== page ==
By Molly Jensen
People get bumped from a flight when too many people are booked on said flight. But why would an airline overbook a flight? It doesn’t make sense — right?
Well, to airlines wanting to make a profit, it makes a lot of sense. The airlines figure that for every flight a percentage of people will simply not show up. The airline doesn’t care whether they’re sick or lost or bewildered; they just know a seat is going unfilled.
Each airline calculates the percentage unfilled seats. It’s known as the No-Show Rate, and it’s used to determine how many extra tickets an airline can book in order to cover for some of the no-shows.
The bumping starts when an airline realizes it doesn’t have enough seats for the people who’ve shown up. First, the airline will ask for volunteers to be bumped. If it’s okay with Aunt Louise that you miss your brunch date, and you take one for the team and volunteer to be bumped, follow these guidelines:
- Find out when you can have a confirmed seat on a later flight, because if you’re just going to be put on standby for the next flight, you might get bumped again. And while missing brunch with Aunt Louise is okay, missing dinner might be a capital offense.
- As a volunteer, you can bargain for vouchers for tickets, meals, and hotel rooms (easy), and even bargain for cash and gift cards (not as easy, but often doable), but whether you get these things depends on when the next available flight would be and what the airline is willing to give you. As with any voucher, ask about restrictions.
- Volunteers have the right to know their chances of being involuntarily bumped. If you’re at the top of the list, you might as well get involuntarily bumped, because that compensation is guaranteed.
The U.S. Department of Transportation doesn’t regulate what sort of compensation volunteers get, but it does stipulate what sort of reimbursement must be given to people who are involuntarily bumped from their flight.
Airlines decide the bumping order of a flight, and it can be based on ticket price, check-in order, or seat assignment. If you’re involuntarily bumped, you’re entitled to check or cash compensation — not a voucher you can only use on Wednesdays in the middle of winter, but real money. It’s important people realize this, because you never know if an airline will try to give you less than you deserve. (It happens.)
The amount you’re given does depend on when you actually arrive at your original destination.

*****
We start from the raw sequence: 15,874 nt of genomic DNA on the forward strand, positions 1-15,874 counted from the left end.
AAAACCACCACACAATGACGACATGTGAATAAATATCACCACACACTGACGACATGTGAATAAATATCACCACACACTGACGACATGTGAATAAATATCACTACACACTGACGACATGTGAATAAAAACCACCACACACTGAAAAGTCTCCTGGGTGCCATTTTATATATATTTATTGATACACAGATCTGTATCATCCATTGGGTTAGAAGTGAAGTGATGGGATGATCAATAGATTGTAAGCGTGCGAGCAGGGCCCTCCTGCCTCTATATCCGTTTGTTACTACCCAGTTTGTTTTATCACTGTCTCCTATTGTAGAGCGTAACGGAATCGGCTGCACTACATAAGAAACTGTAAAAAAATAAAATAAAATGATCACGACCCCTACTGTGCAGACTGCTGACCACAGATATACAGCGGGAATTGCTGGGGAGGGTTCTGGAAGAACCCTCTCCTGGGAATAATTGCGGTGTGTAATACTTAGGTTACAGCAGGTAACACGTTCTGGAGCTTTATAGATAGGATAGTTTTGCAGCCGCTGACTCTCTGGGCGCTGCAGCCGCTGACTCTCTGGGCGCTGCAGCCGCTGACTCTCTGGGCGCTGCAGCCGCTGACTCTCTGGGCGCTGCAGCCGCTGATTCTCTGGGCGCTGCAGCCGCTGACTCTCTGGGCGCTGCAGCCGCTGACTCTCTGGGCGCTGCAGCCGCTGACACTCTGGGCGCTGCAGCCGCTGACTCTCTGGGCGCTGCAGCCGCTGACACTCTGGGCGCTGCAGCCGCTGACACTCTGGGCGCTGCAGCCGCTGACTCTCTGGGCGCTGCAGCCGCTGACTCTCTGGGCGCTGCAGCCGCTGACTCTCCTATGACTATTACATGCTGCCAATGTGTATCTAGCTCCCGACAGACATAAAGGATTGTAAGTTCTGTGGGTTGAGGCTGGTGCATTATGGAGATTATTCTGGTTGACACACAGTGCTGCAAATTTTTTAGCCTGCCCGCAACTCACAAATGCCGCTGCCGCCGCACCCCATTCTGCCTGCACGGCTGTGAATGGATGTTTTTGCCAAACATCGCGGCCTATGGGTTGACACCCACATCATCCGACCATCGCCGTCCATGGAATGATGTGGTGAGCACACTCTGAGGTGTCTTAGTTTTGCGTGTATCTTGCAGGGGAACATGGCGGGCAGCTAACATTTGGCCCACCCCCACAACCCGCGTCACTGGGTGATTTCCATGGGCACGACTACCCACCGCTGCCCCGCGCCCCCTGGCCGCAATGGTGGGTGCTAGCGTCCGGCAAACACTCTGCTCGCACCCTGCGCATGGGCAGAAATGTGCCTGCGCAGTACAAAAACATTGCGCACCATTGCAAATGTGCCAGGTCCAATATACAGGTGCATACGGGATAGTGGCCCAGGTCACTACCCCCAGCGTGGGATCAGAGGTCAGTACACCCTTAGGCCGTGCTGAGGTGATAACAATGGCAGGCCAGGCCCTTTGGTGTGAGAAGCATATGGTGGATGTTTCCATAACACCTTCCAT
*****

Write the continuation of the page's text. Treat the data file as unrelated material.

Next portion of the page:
- If you arrive within an hour of your originally scheduled time, you won’t receive any compensation.
- If you arrive between one and two hours late (one to four hours on international flights), you receive 200 percent of your one-way fare (up to $675).
- If you’re more than two hours late (four hours on international flights), or if the airline doesn’t make any substitute travel arrangements for you, you receive 400 percent of your fare (up to $1,350).
- If you bought your ticket with miles or a voucher, you’ll be refunded based on the lowest price charged for a ticket in the same class you would have flown.
- If you paid for any optional services (checked bags, seat selection, and so on) and you don’t receive them on your substitute flight or have to pay for them again, the airline that bumped you has to refund those payments.
In order to be compensated, you have to have a confirmed reservation. If you miss the check-in deadline or get to your gate late, you may lose your reservation and any reimbursement for getting bumped.
As with all good things, there must be exceptions. Airlines are not required to compensate people who are bumped …
- Because the airline has to substitute their larger plane for a smaller one;
- Because of safety reasons (on flights with 30 to 60 people); or
- On charter flights or flights with fewer than 30 passengers.
It wouldn’t hurt to ask if the airline would pretty please give you something for your troubles, because you never know what they’ll say. You’ve already been bumped from your flight; what’s the worst that can happen?
One last thing: Buy some travel insurance – AirCare from Berkshire Hathaway Travel Protection. It’s inexpensive (it starts at just $34), and if you’re bumped from a flight that causes you to miss a connection, or if there’s a delay or cancelled flight, you’ll get paid instantly. It can turn any compensation you get from being bumped into a double payday.
Molly Jensen is a member of the marketing team at Berkshire Hathaway Travel Protection.